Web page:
I wasn't hired as a writer, but everyone at NEXT wrote occasionally at least. Here are the two articles I wrote for NEXT in 2011 (before they disappear completely from the internet). Thanks to the pirates that kept this data alive.
Arnold Schwarzenegger and Maria Shriver announce separation
10th May 2011
Arnold Schwarzenegger and Maria Shriver have announced their separation after 25 years of marriage.
Arnold is former award-winning body builder, Austrian migrant to the US who became a hit movie star with hundreds of millions of dollars in the bank. When the drab Democratic governor of California was recalled (eight years ago?) like a hundred Californians threw their hat in the ring to take over, but it was Arnold that won, with his promises to terminate the problems of California.
Arnold ran as a Republican, but he was fully supported by the entire Kennedy family, which literally stood behind him on the podium, on the day of his crucial announcement.
Maybe it was partly his rippling body that endeared him to the American princess Maria in the seventies, when they first met. Maria is a first cousin of John F. Kennedy, a true case of an American blueblood marrying a commoner. Maria Shriver is also a broadcast journalist and very good long-term friends with Oprah Winfrey.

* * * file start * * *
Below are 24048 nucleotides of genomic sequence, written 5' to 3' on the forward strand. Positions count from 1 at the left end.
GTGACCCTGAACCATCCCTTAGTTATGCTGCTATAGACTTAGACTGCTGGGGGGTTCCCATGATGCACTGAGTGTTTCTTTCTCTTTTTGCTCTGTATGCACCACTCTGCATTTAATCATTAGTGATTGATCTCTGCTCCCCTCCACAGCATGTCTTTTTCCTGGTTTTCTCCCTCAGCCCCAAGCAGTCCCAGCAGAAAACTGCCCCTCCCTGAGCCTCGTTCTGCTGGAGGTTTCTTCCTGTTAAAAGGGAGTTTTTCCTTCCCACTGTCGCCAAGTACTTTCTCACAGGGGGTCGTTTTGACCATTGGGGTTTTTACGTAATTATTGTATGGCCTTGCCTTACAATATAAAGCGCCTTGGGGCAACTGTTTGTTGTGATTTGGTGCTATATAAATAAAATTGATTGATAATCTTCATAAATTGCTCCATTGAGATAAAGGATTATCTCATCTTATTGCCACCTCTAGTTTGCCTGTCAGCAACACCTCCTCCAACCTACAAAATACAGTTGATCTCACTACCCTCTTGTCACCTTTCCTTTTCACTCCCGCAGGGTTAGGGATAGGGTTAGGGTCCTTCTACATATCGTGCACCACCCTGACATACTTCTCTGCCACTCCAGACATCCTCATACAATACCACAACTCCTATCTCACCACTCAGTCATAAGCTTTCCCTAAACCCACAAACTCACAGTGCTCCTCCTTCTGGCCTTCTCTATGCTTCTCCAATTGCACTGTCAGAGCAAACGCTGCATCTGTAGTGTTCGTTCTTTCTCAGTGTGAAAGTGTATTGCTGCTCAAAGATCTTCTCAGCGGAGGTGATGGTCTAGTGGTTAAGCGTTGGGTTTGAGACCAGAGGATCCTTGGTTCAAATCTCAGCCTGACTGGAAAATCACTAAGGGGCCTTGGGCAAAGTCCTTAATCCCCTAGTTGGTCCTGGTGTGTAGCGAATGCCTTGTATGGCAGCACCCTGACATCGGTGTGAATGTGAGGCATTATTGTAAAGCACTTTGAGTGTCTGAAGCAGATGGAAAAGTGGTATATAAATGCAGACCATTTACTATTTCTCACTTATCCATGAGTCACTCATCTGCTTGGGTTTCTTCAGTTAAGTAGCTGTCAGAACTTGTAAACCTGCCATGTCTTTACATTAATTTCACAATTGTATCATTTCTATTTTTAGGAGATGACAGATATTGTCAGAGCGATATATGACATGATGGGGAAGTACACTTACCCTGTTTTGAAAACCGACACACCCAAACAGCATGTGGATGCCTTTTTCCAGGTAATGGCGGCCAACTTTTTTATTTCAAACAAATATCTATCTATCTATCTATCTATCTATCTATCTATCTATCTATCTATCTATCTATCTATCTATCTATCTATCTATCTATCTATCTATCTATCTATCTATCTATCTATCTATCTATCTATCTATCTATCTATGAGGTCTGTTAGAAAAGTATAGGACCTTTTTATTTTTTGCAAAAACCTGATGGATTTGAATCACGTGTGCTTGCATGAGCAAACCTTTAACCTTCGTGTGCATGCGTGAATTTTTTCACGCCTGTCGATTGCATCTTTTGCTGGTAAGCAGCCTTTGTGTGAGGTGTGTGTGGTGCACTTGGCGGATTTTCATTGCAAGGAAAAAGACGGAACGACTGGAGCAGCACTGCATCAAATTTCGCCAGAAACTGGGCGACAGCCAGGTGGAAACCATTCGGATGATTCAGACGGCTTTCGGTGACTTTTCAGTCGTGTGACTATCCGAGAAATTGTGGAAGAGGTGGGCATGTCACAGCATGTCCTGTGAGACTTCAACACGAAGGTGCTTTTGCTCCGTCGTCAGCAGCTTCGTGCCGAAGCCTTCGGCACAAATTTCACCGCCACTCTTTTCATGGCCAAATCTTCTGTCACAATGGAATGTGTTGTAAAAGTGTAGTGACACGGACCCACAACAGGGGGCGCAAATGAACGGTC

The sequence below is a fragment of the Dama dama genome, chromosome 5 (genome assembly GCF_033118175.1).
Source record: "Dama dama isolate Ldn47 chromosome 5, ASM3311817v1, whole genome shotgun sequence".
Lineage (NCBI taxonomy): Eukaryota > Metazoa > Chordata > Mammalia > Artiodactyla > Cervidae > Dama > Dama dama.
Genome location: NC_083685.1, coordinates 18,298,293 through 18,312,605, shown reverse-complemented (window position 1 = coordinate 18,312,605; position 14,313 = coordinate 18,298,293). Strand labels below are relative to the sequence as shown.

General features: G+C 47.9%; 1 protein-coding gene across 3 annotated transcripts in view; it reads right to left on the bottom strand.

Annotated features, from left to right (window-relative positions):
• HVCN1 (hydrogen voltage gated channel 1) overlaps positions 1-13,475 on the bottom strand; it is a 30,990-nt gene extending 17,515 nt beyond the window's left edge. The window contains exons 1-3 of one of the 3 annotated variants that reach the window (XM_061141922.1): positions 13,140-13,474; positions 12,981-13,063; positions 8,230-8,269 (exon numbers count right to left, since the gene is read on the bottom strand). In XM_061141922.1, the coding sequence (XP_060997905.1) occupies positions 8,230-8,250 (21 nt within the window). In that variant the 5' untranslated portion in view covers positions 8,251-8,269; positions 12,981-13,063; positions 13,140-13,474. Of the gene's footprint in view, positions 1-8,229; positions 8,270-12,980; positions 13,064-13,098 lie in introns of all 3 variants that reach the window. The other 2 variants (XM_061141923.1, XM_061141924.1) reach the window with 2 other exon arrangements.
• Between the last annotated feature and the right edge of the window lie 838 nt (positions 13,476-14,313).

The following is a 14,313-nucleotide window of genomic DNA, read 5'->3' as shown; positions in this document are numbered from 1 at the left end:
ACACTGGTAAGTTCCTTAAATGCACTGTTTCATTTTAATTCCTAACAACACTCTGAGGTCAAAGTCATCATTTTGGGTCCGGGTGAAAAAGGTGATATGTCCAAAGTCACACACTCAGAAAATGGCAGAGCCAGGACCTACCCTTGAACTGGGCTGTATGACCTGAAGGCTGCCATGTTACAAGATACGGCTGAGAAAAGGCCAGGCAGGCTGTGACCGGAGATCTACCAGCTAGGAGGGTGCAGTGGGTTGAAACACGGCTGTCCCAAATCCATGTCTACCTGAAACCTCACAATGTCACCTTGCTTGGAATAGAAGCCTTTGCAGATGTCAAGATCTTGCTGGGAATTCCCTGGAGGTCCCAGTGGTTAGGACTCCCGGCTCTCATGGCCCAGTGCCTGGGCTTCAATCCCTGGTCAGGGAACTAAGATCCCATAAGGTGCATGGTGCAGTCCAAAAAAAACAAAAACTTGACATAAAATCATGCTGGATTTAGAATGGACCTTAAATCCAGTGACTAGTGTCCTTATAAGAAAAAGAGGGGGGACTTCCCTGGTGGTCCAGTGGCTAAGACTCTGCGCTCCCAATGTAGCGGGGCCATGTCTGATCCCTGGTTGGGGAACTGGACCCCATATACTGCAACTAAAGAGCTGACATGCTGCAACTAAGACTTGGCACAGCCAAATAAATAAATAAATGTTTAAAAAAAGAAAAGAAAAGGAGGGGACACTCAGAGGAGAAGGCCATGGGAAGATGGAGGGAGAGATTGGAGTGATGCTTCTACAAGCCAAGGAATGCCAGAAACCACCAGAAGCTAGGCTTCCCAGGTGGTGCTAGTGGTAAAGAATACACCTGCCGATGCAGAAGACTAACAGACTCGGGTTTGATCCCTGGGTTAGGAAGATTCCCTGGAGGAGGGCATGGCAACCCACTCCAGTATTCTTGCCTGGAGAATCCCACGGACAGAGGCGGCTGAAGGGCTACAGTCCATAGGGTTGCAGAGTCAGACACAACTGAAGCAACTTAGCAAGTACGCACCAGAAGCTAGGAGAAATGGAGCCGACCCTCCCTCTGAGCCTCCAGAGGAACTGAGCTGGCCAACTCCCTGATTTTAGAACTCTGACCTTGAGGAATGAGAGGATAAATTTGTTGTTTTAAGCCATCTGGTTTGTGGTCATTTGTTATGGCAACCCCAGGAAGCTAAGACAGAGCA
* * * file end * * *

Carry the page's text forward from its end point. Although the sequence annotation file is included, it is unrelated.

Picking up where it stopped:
Maria and Arnold have known each other for most of their lives. The couple has done very well for themselves, with four kids, great careers, and we hope an enduring friendship.
Back with the queens
14th May 2011
The Queen's College (QC) Annual Speech and Prize-Giving Ceremony held on Thursday May 12 2011 at the College Hall on the premises of the school in Yaba, Lagos.
I arrived around 2pm during a spirited Atilogwu dance that meant I had just missed the National Anthem and Opening Prayer.
As for invited guests, the chairperson was not present but sent a representative, while the special guests of honour also had to cancel at the last-minute due to flight delays and work emergencies.
The former principals were in attendance; you can rely on them.
The guest speaker was Dayo Olumide Benjamin-Ajayi.